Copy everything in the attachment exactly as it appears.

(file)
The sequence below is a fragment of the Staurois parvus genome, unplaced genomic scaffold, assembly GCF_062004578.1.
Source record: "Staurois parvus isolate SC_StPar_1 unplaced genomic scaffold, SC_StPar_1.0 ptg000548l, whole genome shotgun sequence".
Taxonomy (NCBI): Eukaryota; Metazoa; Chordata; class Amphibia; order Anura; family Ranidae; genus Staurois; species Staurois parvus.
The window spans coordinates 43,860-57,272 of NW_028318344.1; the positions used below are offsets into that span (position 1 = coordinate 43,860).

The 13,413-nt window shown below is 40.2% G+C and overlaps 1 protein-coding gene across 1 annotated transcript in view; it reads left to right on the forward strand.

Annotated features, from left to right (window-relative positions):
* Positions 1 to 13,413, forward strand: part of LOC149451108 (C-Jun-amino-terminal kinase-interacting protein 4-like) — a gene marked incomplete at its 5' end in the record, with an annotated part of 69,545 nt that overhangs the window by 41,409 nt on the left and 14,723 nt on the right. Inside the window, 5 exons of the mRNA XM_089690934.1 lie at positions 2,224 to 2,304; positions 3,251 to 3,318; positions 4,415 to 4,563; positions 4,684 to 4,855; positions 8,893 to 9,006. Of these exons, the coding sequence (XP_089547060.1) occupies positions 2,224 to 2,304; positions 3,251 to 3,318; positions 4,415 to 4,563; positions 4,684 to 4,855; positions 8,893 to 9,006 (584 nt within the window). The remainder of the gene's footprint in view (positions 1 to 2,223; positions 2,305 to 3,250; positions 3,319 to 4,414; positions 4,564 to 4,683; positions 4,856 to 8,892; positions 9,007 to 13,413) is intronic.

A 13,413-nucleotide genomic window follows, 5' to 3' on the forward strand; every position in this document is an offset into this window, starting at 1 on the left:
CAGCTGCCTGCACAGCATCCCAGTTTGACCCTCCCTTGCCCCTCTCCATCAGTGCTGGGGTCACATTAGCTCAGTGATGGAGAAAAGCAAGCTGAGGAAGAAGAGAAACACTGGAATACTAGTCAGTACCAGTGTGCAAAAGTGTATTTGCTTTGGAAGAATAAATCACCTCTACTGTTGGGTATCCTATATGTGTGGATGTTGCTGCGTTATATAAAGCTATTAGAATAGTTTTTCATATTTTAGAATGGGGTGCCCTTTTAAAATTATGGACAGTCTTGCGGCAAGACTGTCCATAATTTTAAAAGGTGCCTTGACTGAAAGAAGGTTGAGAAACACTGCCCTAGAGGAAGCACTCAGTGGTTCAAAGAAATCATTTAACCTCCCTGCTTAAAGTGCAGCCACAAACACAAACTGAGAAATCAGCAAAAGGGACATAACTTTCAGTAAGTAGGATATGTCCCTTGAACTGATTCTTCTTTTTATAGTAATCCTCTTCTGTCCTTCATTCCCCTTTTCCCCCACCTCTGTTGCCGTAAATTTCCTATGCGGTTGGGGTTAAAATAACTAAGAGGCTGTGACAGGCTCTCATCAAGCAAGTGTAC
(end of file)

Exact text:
The sequence below is a fragment of the Staurois parvus genome, unplaced genomic scaffold, assembly GCF_062004578.1.
Source record: "Staurois parvus isolate SC_StPar_1 unplaced genomic scaffold, SC_StPar_1.0 ptg000548l, whole genome shotgun sequence".
Taxonomy (NCBI): Eukaryota; Metazoa; Chordata; class Amphibia; order Anura; family Ranidae; genus Staurois; species Staurois parvus.
The window spans coordinates 43,860-57,272 of NW_028318344.1; the positions used below are offsets into that span (position 1 = coordinate 43,860).

The 13,413-nt window shown below is 40.2% G+C and overlaps 1 protein-coding gene across 1 annotated transcript in view; it reads left to right on the forward strand.

Annotated features, from left to right (window-relative positions):
* Positions 1 to 13,413, forward strand: part of LOC149451108 (C-Jun-amino-terminal kinase-interacting protein 4-like) — a gene marked incomplete at its 5' end in the record, with an annotated part of 69,545 nt that overhangs the window by 41,409 nt on the left and 14,723 nt on the right. Inside the window, 5 exons of the mRNA XM_089690934.1 lie at positions 2,224 to 2,304; positions 3,251 to 3,318; positions 4,415 to 4,563; positions 4,684 to 4,855; positions 8,893 to 9,006. Of these exons, the coding sequence (XP_089547060.1) occupies positions 2,224 to 2,304; positions 3,251 to 3,318; positions 4,415 to 4,563; positions 4,684 to 4,855; positions 8,893 to 9,006 (584 nt within the window). The remainder of the gene's footprint in view (positions 1 to 2,223; positions 2,305 to 3,250; positions 3,319 to 4,414; positions 4,564 to 4,683; positions 4,856 to 8,892; positions 9,007 to 13,413) is intronic.

A 13,413-nucleotide genomic window follows, 5' to 3' on the forward strand; every position in this document is an offset into this window, starting at 1 on the left:
CAGCTGCCTGCACAGCATCCCAGTTTGACCCTCCCTTGCCCCTCTCCATCAGTGCTGGGGTCACATTAGCTCAGTGATGGAGAAAAGCAAGCTGAGGAAGAAGAGAAACACTGGAATACTAGTCAGTACCAGTGTGCAAAAGTGTATTTGCTTTGGAAGAATAAATCACCTCTACTGTTGGGTATCCTATATGTGTGGATGTTGCTGCGTTATATAAAGCTATTAGAATAGTTTTTCATATTTTAGAATGGGGTGCCCTTTTAAAATTATGGACAGTCTTGCGGCAAGACTGTCCATAATTTTAAAAGGTGCCTTGACTGAAAGAAGGTTGAGAAACACTGCCCTAGAGGAAGCACTCAGTGGTTCAAAGAAATCATTTAACCTCCCTGCTTAAAGTGCAGCCACAAACACAAACTGAGAAATCAGCAAAAGGGACATAACTTTCAGTAAGTAGGATATGTCCCTTGAACTGATTCTTCTTTTTATAGTAATCCTCTTCTGTCCTTCATTCCCCTTTTCCCCCACCTCTGTTGCCGTAAATTTCCTATGCGGTTGGGGTTAAAATAACTAAGAGGCTGTGACAGGCTCTCATCAAGCAAGTGTAC